I understand the root of where this is coming from. I really cut my teeth at MMO healing in WoW, doing progression raiding. For quite a while I was a raid guild’s healing leader. I had a huge toolbox and all the freedom and control to deploy it however I wanted. Thus, success and failure (or for the group, life and death) was on me. Losing some of that control of the outcome to a pet AI sets off all kinds of negative reactions.


This really comes down to control, which is why pet classes in other contexts don’t bother me. I’ve often summoned a Unicorn in D&D and used it as a healing pet, but due to how D&D works, I’m still functionally in control of it. DPS pets are okay, because they don’t need the same kind of babysitting to do damage (target changes are less frequent and it’s less likely to kill someone if I let the AI handle it).

Taking healing control away from me and giving it to a pet just… ugh, no. I can’t even form a coherent thought because of how much it rubs me the wrong way.

Maybe one day I’ll work up the ability to overcome this and give the class a fair try. For now though…

White Mage Robes are like a warm fuzzy blanket
White Mage Robes are like a warm fuzzy blanket.

I just don’t “get” Marvel Heroes

One thing I really like about FFXIV is that it doesn’t obsolete old content the way WoW does. WoW players know what I’m talking about: there’s reams of old raids and dungeons from past expansions that are just empty wastelands now, because there’s no point in doing them. If you do, stat inflation makes everyone so powerful that mechanics hardly matter at all.

I just finished the Crystal Tower raids in FFXIV last night, and it was great to see people still doing it. We still died if we ignored mechanics or do them badly. Was it easier than when it was new? Absolutely. But the game both gives incentives to do older content, and thanks to level synching back down makes it so it’s not totally trivial. It’s a great system.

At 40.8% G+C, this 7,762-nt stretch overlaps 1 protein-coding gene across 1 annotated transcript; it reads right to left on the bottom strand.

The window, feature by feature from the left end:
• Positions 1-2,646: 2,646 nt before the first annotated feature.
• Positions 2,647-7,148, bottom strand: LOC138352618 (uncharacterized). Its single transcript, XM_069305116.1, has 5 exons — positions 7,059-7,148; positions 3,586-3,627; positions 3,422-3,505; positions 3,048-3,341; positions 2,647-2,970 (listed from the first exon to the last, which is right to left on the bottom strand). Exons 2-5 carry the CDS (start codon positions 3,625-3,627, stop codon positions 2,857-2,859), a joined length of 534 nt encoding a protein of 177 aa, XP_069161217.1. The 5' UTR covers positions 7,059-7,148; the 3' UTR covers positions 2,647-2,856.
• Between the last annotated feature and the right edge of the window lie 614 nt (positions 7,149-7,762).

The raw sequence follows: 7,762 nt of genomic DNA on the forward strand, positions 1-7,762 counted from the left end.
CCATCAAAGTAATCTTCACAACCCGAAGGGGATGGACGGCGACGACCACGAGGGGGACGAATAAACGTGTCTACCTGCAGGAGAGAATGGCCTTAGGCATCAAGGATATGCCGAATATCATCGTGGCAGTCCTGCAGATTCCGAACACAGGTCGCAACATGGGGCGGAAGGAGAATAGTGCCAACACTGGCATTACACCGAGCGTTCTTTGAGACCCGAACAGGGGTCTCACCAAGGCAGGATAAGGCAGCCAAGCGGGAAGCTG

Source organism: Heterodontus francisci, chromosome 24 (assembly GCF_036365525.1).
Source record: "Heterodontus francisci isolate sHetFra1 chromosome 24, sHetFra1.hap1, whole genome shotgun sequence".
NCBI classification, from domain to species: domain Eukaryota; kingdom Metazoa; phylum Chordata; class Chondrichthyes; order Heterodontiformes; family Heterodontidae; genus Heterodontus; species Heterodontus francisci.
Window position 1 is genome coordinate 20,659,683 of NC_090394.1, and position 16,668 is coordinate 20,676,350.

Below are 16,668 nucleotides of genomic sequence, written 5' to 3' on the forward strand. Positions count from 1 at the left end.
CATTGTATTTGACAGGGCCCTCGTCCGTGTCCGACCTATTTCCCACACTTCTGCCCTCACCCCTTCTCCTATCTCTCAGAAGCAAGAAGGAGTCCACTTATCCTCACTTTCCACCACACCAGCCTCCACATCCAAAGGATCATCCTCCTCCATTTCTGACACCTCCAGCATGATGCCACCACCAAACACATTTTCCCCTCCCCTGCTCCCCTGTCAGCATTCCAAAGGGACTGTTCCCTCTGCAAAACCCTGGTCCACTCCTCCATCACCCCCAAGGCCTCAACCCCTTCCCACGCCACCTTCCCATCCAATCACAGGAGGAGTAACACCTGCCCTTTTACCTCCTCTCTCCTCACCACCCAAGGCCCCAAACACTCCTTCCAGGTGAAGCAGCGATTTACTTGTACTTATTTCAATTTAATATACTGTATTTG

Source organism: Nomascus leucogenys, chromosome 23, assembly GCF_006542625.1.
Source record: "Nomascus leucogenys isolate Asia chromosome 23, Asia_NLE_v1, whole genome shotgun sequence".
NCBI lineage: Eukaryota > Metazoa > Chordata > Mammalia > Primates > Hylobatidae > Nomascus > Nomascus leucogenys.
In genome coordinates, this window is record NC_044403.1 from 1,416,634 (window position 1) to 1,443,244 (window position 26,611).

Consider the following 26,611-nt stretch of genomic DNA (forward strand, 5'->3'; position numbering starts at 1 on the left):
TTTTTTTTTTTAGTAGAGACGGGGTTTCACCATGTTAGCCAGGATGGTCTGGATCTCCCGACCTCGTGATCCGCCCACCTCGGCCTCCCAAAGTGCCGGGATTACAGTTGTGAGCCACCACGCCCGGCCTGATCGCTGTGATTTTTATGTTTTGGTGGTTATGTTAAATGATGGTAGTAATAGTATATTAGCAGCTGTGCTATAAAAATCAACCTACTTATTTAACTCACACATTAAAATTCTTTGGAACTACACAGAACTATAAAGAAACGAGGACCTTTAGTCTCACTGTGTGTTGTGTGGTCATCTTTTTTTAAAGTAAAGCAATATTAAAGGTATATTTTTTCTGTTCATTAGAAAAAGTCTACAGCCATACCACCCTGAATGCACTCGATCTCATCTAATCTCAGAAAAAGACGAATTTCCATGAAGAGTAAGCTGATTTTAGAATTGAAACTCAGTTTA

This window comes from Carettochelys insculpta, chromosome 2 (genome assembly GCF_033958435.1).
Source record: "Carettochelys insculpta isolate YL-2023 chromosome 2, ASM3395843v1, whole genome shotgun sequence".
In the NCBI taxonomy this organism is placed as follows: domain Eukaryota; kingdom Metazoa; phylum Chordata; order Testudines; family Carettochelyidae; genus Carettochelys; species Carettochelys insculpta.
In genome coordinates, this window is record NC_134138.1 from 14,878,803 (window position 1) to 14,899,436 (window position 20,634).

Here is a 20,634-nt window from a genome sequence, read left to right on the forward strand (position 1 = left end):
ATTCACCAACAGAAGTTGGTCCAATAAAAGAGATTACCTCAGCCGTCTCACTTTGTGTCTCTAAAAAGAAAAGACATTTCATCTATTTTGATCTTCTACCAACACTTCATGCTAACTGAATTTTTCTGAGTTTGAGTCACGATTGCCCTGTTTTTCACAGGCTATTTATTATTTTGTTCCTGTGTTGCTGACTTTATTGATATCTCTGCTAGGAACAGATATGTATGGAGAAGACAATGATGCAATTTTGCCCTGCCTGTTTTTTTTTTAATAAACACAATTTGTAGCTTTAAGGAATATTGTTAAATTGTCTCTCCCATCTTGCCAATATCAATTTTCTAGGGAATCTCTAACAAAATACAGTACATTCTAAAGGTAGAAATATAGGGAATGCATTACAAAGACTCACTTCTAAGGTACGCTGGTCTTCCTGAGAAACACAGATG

Marvel Heroes – I don’t “get” the appeal

Before anybody says it – I’m not saying it’s a bad game. Lots of people I know like it. I just for the life of me don’t understand why.

I’m a software developer, and part of my day job is taking things that employees are doing that don’t require anything but repetition, and automating them. That’s how I feel when I’m playing Marvel Heroes. The game is so mind numbingly easy that I didn’t require thought when I played it. In fact, I could automate everything I was doing with this pseudocode:

while (enemiesAlive) {

CastSpell(mana > 0 ? ChainLightning : FreeLightning);


For those who don’t read code, that simply says this: while there’s enemies alive, cast chain lightning if I have mana, or the free lightning spell if I don’t.

I spent 5.7 hours (according to Steam) in Marvel Heroes, and that was pretty much all I did, playing as Storm. Either I used the lightning that cost mana, or the one that didn’t (because I had no mana). Nothing particularly required thought, or paying attention. I spent a bunch of that time actually watching TV while playing. If the game allowed mods that can cast spells, I could automate my combat actions with a couple lines of code. Day job me sees that as a problem in need of fixing, not something fun to do in my spare time.

I’m told the difficulty goes up later, and Rhiss offered to level my character for me to that point so I’d give it another try… but almost 6 hours is quite a lot of time when I’m bored. If a game can’t get my interest by then, what’s the point?

People who do get it

Given the game’s popularity, obviously quite a lot of people do enjoy it. I asked some of them why, and I got several responses. The one I saw the most often is that it was fun precisely because it didn’t require any thought. There’s no stress. You can unwind playing it. One person said that specifically. Some people also like repetition and grinding for stuff, like Rhiss with the endgame of Disgaea (which is massive grinding for huge numbers).

I also assume it gets harder later and that people can find a challenge with some of the later content, for those that like such a thing. Plus, it has a zillion things to collect. Heroes, skills, more currencies than I can count, etc. If you have reasons that I missed, feel free to add them in comments. 🙂

I don’t get those reasons either